To determine whether or not thrips control is warranted, strawberry growers should begin sampling for thrips by examining early flower clusters on early varieties and continue sampling all varieties as they begin to bloom. Tap flowers onto a white or very dark plate or saucer, and look for the slender yellow thrips. Alternatively, flower blossoms can be placed into a zip lock bag and shaken to dislodge thrips and allow counting.  Although the relationship between thrips density and damage appears to be influenced by variety and weather conditions, control is probably warranted if populations exceed 2-10 thrips per blossom.  This is a broad range of densities, but more a more precise threshold has not been established.  If insecticides are to be used for thrips control, make applications before bloom is well underway (by the time 10 percent of the plants have open blossoms) to avoid killing pollinators.  Entrust (1) and Radiant (1) are labeled for thrips control in strawberries.  Lorsban (21), Danitol (2), and Brigade (0) are not labeled specifically for thrips control in strawberries but have been effective in field use at rates listed for clipper or spittlebug and tarnished plant bug; numbers in parentheses indicate the minimum preharvest interval (PHI) that must elapse between the last application of each insecticide and the harvest of fruit.  For more details, see the 2018 Midwest Fruit Pest Management Guide


Top left: Adult eastern flower thrips; top right: thrips (at arrow) in strawberry blossom; bottom left: close-up of berry discoloration; bottom right: partially browned berry, likely caused by earlier feeding by eastern flower thrips. (Photos by Elizabeth Wahle)

Potato Leafhopper on Apples


Left to right: cupping of apple leaves as a result of potato leafhopper feeding, potato leafhopper nymph, and adult.

Southerly wind flows in late spring also carry potato leafhoppers into the Midwest from southern states.  We usually anticipate the influx to be greatest in late May, but by now it's time to begin scouting for them.  Potato leafhoppers feed on a wide range of fruit, vegetable, field crop, and landscape plants by inserting their needle-like mouthparts (stylets) into leaves and shoots, then sucking out plant fluids.  In the process, they inject a salivary toxin into the leaves or shoots, causing a variety of symptoms, all of which are referred to as hopper burn.  In apples, potato leafhopper feeding causes cupping of new leaves and greatly reduced growth of new shoots.  In most years, potato leafhopper damage is most common in young trees that are not yet bearing fruit, as growers are not spraying them regularly for other insect pests (and coincidentally killing potato leafhopper).  In addition, the switch from organophosphates such as Imidan and Guthion to alternatives such as Altacor, Rimon, and Delegate for codling moth control in apples allows potato leafhopper infestations to develop in fruit-bearing blocks, because these insecticides do not control potato leafhoppers.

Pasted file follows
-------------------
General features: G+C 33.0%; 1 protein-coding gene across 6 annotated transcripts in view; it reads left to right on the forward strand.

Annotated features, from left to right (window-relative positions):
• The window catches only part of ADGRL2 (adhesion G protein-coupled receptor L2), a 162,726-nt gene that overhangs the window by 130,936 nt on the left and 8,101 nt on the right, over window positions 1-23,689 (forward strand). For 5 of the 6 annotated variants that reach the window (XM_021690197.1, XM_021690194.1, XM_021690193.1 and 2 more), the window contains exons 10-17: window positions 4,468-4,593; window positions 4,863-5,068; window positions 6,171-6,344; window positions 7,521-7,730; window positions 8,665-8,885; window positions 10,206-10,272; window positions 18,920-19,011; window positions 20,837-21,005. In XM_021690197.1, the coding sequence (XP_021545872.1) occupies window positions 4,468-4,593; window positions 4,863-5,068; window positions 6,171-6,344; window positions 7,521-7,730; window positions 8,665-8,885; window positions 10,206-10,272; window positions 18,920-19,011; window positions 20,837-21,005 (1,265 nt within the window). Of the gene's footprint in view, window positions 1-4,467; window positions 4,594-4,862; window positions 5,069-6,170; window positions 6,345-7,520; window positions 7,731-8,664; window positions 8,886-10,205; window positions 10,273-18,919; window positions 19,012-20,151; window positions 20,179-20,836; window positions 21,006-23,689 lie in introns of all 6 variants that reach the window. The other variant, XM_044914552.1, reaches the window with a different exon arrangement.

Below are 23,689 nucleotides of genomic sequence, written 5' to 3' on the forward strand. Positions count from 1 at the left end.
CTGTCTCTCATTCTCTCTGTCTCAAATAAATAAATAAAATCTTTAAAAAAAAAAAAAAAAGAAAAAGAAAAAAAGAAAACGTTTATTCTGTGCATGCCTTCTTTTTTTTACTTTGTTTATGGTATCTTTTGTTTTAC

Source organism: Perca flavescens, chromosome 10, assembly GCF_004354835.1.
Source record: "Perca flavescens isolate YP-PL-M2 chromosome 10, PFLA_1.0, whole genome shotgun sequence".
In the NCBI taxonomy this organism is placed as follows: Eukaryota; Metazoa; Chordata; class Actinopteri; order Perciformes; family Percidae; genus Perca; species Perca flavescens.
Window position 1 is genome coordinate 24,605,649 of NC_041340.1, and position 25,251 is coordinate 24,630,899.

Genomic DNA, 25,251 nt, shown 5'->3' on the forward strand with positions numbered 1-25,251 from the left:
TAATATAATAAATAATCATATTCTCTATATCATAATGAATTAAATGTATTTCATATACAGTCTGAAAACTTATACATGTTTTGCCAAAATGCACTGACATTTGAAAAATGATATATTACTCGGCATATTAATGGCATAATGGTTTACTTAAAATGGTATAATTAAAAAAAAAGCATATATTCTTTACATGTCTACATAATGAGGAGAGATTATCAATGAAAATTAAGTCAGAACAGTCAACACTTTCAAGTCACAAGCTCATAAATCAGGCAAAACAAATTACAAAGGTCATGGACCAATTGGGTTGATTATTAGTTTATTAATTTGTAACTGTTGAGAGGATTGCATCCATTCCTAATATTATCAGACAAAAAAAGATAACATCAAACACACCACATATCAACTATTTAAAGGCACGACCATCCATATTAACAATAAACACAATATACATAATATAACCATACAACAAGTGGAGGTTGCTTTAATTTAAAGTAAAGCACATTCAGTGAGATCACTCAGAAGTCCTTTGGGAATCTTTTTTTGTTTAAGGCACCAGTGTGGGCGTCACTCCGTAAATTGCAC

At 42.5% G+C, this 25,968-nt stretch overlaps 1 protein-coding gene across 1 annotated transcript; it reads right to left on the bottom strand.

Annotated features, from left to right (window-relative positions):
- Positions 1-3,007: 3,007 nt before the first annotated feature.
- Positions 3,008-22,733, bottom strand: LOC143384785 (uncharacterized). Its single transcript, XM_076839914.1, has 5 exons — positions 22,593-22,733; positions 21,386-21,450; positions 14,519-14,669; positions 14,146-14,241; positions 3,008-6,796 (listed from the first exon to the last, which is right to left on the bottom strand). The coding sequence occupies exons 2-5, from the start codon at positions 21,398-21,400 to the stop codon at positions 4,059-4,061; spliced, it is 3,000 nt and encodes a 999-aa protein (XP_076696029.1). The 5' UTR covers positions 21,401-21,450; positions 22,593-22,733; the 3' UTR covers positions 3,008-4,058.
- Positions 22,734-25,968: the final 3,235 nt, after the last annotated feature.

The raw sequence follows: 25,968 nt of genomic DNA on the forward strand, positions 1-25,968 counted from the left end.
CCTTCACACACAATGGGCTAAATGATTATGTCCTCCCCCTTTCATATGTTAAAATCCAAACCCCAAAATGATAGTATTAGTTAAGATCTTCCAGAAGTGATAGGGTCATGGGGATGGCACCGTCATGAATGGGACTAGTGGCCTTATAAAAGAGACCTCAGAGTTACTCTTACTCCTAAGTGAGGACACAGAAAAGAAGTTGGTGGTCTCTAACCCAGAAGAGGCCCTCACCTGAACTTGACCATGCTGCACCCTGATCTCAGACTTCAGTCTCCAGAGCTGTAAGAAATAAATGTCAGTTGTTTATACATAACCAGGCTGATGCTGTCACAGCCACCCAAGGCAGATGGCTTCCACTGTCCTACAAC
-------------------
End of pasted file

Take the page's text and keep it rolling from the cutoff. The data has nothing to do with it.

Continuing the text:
Sample for potato leafhoppers by examining the undersides of leaves.  Look for light-green, narrow, small (< 1/8 inch long) insects that tend to move sideways (instead of forward or backward) when disturbed.  Thresholds suggested for potato leafhopper control range from treating whenever adults and nymphs are found on young trees to 1 adult or nymph per leaf on older trees where vigorous new growth is less important.  Unlike white apple leafhopper (which is resistant to several insecticides), potato leafhopper is susceptible to most of the broad-spectrum insecticides used in apples – Imidan, neonicotinoids such as Assail and Calypso, pyrethroids such as Danitol (and others), and carbamates such as Lannate and Sevin.  Again, Altacor, Delegate, and Rimon do not control potato leafhopper.

Potato Leafhopper on Green Beans and Potatoes


Potato leafhoppers and injury to potato and green bean leaves. (Photos, L to R, are from Michigan State University, Penn State University, and the University of Massachusetts.)

The same insect discussed above also damages certain vegetable crops.  In Illinois vegetables, potato leafhopper is particularly damaging to potatoes and green beans.  As it feeds by inserting its stylet into leaves and sucking out plant fluids, it also injects its saliva into the plant.  The saliva is toxic to plants, and leaves typically yellow and curl and plant growth is stunted.  See the 2018 Midwest Vegetable Production Guide for listings of registered insecticides.